Many of the routing problems exist today because the bus system just incrementally developed over time by route combinations and extensions and absorption of former trolley lines. This is what caused today’s inefficient and indirect bus routing. In fact, while doing research for my Master’s thesis, I learned that when the B21 was created in 1946, bus riders protested in front of Coney Island Hospital on the first day, that the new route did not meet their needs.
Yet it remained in place for 32 more years, and if not for me it may have still been in existence today, 68 years later not serving our needs. More likely, had it not been incorporated into the present B1 and B4, it would have either been discontinued without a replacement or else become a shuttle route between Ocean Parkway and Kingsborough Community College, thus reducing mobility even further.
Other areas still have non-functioning routes, such as the B21. That is because the MTA does not do comprehensive bus studies, because the ones they have done in the past failed due to their unwillingness to compromise with communities. It was always the MTA’s way or the highway. Only recently have they restarted that effort with studies in Co-Op City and Northeast Queens at the behest of local elected officials.
THE COMMUTE: Regular readers of The Commute know that my favorite topic is the need for better bus routes. I have written about this on numerous occasions. We also often hear about reliability issues, a subject we have also addressed.
The big push now by the MTA, the mayor, and New York City administrators is to greatly expand Select Bus Service (SBS), conceived more than 10 years ago, and first arriving in Brooklyn last year on the B44. The MTA recently sponsored a discussion at the Transit Museum about their plans to greatly expand SBS. I did not attend because I heard their spiel many times before. That SBS makes service better for everyone. Buses travel faster and everyone benefits. Ninety-nine percent of the SBS riders love it. We can’t afford to build any more subway lines (except in Manhattan, of course), so this is the answer for the next generation. I knew there would be no opportunity to challenge these claims.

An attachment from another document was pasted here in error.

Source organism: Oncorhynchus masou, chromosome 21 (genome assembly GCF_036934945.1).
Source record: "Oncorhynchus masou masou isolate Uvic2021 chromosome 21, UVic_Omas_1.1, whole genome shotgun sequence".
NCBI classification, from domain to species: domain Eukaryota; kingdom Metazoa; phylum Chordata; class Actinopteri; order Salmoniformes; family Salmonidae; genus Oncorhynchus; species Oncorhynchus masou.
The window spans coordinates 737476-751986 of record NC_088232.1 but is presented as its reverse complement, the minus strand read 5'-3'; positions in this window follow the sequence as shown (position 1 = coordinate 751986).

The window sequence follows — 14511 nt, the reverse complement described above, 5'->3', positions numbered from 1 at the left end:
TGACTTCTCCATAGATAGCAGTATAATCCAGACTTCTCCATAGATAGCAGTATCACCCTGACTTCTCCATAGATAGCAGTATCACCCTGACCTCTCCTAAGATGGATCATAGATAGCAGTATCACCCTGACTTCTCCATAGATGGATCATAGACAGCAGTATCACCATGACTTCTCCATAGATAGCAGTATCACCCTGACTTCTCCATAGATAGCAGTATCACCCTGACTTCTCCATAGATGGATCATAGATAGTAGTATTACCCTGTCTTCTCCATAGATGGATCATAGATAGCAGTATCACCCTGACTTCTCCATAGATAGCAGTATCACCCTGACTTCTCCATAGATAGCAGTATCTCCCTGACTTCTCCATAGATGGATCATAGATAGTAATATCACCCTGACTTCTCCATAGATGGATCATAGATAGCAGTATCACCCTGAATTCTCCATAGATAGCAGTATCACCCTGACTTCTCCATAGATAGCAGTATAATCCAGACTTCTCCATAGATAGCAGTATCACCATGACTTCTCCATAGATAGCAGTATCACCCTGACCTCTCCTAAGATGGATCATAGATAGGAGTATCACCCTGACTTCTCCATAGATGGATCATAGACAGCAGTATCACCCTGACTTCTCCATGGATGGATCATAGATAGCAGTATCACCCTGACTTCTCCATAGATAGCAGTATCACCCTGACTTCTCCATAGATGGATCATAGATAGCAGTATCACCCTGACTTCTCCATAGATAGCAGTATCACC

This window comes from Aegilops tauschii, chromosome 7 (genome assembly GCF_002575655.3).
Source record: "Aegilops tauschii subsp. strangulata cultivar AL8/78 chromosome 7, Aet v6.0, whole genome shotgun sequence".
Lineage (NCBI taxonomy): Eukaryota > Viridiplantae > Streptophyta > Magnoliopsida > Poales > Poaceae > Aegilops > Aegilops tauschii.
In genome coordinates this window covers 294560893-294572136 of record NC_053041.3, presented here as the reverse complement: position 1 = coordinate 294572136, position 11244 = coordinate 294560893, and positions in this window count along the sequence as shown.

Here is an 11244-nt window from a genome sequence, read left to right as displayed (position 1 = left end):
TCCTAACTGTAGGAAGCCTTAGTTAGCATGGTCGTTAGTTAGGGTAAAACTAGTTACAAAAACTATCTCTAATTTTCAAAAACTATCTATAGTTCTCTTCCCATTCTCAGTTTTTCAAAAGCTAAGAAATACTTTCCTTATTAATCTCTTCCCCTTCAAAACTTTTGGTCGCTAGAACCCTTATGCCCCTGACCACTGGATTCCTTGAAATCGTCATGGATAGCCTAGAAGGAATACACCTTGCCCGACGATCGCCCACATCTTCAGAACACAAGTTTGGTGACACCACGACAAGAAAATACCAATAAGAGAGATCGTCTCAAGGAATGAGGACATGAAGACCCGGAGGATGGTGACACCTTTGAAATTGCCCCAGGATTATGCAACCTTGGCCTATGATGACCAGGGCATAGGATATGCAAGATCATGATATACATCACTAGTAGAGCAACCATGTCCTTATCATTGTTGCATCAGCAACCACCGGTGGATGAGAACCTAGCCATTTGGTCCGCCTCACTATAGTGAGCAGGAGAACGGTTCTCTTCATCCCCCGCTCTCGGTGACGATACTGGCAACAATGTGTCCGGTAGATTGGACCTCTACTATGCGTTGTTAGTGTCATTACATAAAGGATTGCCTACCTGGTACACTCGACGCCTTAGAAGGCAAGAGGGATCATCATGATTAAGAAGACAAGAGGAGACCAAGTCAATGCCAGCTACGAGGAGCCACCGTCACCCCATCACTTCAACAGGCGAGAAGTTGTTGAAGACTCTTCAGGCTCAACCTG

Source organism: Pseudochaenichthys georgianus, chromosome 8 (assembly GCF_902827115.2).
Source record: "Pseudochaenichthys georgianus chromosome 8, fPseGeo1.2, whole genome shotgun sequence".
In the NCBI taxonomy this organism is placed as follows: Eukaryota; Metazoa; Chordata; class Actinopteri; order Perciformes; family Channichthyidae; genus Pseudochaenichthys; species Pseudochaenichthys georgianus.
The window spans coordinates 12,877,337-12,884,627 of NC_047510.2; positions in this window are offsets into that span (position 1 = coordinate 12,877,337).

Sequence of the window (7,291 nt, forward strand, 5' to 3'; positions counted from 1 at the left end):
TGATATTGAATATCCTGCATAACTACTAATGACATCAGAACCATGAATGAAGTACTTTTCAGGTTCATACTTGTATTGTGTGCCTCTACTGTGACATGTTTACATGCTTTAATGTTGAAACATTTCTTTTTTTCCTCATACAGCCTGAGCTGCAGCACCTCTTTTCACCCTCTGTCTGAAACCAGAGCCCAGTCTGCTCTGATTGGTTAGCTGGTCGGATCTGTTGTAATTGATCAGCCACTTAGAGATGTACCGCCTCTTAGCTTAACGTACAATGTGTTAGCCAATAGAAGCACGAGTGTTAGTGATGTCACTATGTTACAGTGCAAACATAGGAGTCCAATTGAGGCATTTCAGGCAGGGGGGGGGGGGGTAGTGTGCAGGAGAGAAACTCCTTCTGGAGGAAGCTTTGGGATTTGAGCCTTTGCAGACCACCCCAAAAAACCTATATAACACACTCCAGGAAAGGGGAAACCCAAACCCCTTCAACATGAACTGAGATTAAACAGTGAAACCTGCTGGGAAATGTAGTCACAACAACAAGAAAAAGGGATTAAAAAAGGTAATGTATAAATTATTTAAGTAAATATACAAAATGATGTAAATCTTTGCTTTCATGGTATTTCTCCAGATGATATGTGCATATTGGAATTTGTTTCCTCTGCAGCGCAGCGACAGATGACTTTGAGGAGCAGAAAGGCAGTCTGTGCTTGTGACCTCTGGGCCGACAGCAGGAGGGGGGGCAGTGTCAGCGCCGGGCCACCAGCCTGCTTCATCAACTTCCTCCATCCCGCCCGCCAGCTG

THE COMMUTE: Last week, we discussed the switch to condensed and light (or thin) font along with the switch from uppercase to uppercase and lowercase lettering. While uppercase and lowercase lettering may increase sign legibility of the street name, legibility of the street suffix often suffers if a two-line format is used. The switch to uppercase and lowercase was well publicized, but the switch to narrow and / or thin font was not.
THE COMMUTE: Last week, we took a brief look at the history of New York City’s street signage, which, traditionally, has been all uppercase. Several years ago, studies were conducted that showed, supposedly, that the use of upper and lowercase lettering is more visible than uppercase. Perhaps since we now live in an internet society, in which the use of uppercase letters is considered tantamount to shouting, we made the switch to lowercase.